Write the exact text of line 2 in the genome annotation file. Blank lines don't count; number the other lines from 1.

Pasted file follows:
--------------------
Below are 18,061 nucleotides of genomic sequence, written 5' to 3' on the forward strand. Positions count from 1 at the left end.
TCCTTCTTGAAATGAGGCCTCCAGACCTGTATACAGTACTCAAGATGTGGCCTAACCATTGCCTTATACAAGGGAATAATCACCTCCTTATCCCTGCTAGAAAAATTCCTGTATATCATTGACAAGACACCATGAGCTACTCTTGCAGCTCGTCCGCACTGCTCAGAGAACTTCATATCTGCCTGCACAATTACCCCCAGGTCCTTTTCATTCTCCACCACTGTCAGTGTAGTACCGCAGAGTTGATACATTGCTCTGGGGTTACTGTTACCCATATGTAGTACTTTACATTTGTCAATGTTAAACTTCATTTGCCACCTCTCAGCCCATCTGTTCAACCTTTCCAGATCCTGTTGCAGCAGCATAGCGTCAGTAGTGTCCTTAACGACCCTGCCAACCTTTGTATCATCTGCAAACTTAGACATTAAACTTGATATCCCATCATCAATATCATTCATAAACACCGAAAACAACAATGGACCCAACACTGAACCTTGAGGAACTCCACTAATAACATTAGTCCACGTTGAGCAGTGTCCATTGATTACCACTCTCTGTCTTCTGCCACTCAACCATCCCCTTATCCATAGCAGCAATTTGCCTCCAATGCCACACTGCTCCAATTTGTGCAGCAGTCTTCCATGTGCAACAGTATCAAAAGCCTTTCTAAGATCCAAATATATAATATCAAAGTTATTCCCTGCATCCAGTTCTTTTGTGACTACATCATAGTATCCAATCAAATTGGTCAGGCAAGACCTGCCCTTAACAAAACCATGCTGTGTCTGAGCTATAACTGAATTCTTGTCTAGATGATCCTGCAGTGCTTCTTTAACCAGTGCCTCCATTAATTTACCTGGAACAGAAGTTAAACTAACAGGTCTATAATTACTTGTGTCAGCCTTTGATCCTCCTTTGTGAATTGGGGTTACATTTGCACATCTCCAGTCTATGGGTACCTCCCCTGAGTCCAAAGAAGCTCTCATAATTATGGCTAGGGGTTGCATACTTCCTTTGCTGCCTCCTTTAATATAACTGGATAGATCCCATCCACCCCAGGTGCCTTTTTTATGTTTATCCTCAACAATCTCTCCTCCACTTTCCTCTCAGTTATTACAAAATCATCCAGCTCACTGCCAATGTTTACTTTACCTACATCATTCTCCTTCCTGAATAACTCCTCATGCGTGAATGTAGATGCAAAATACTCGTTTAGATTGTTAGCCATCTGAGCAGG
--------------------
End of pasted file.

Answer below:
TCCTTCTTGAAATGAGGCCTCCAGACCTGTATACAGTACTCAAGATGTGGCCTAACCATTGCCTTATACAAGGGAATAATCACCTCCTTATCCCTGCTAGAAAAATTCCTGTATATCATTGACAAGACACCATGAGCTACTCTTGCAGCTCGTCCGCACTGCTCAGAGAACTTCATATCTGCCTGCACAATTACCCCCAGGTCCTTTTCATTCTCCACCACTGTCAGTGTAGTACCGCAGAGTTGATACATTGCTCTGGGGTTACTGTTACCCATATGTAGTACTTTACATTTGTCAATGTTAAACTTCATTTGCCACCTCTCAGCCCATCTGTTCAACCTTTCCAGATCCTGTTGCAGCAGCATAGCGTCAGTAGTGTCCTTAACGACCCTGCCAACCTTTGTATCATCTGCAAACTTAGACATTAAACTTGATATCCCATCATCAATATCATTCATAAACACCGAAAACAACAATGGACCCAACACTGAACCTTGAGGAACTCCACTAATAACATTAGTCCACGTTGAGCAGTGTCCATTGATTACCACTCTCTGTCTTCTGCCACTCAACCATCCCCTTATCCATAGCAGCAATTTGCCTCCAATGCCACACTGCTCCAATTTGTGCAGCAGTCTTCCATGTGCAACAGTATCAAAAGCCTTTCTAAGATCCAAATATATAATATCAAAGTTATTCCCTGCATCCAGTTCTTTTGTGACTACATCATAGTATCCAATCAAATTGGTCAGGCAAGACCTGCCCTTAACAAAACCATGCTGTGTCTGAGCTATAACTGAATTCTTGTCTAGATGATCCTGCAGTGCTTCTTTAACCAGTGCCTCCATTAATTTACCTGGAACAGAAGTTAAACTAACAGGTCTATAATTACTTGTGTCAGCCTTTGATCCTCCTTTGTGAATTGGGGTTACATTTGCACATCTCCAGTCTATGGGTACCTCCCCTGAGTCCAAAGAAGCTCTCATAATTATGGCTAGGGGTTGCATACTTCCTTTGCTGCCTCCTTTAATATAACTGGATAGATCCCATCCACCCCAGGTGCCTTTTTTATGTTTATCCTCAACAATCTCTCCTCCACTTTCCTCTCAGTTATTACAAAATCATCCAGCTCACTGCCAATGTTTACTTTACCTACATCATTCTCCTTCCTGAATAACTCCTCATGCGTGAATGTAGATGCAAAATACTCGTTTAGATTGTTAGCCATCTGAGCAGG